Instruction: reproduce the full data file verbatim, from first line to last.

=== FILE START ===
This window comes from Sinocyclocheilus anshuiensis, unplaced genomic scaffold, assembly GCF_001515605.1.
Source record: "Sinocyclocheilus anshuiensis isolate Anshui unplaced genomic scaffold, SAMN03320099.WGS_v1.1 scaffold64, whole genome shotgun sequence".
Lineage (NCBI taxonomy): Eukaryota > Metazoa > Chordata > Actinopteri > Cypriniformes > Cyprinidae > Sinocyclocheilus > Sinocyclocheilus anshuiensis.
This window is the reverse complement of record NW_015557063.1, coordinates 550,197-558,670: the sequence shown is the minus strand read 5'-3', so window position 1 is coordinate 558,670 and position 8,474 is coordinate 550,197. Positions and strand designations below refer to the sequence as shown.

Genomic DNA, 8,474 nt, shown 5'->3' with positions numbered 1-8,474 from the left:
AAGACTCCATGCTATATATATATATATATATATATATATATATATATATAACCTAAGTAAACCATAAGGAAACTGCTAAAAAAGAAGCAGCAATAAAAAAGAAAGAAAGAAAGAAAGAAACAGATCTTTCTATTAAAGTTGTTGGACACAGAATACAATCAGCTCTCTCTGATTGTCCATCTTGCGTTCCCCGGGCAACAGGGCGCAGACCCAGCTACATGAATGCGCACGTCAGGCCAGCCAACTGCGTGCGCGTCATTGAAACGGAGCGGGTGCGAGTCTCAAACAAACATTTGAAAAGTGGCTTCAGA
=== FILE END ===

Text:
This window comes from Sinocyclocheilus anshuiensis, unplaced genomic scaffold, assembly GCF_001515605.1.
Source record: "Sinocyclocheilus anshuiensis isolate Anshui unplaced genomic scaffold, SAMN03320099.WGS_v1.1 scaffold64, whole genome shotgun sequence".
Lineage (NCBI taxonomy): Eukaryota > Metazoa > Chordata > Actinopteri > Cypriniformes > Cyprinidae > Sinocyclocheilus > Sinocyclocheilus anshuiensis.
This window is the reverse complement of record NW_015557063.1, coordinates 550,197-558,670: the sequence shown is the minus strand read 5'-3', so window position 1 is coordinate 558,670 and position 8,474 is coordinate 550,197. Positions and strand designations below refer to the sequence as shown.

Genomic DNA, 8,474 nt, shown 5'->3' with positions numbered 1-8,474 from the left:
AAGACTCCATGCTATATATATATATATATATATATATATATATATATATAACCTAAGTAAACCATAAGGAAACTGCTAAAAAAGAAGCAGCAATAAAAAAGAAAGAAAGAAAGAAAGAAACAGATCTTTCTATTAAAGTTGTTGGACACAGAATACAATCAGCTCTCTCTGATTGTCCATCTTGCGTTCCCCGGGCAACAGGGCGCAGACCCAGCTACATGAATGCGCACGTCAGGCCAGCCAACTGCGTGCGCGTCATTGAAACGGAGCGGGTGCGAGTCTCAAACAAACATTTGAAAAGTGGCTTCAGA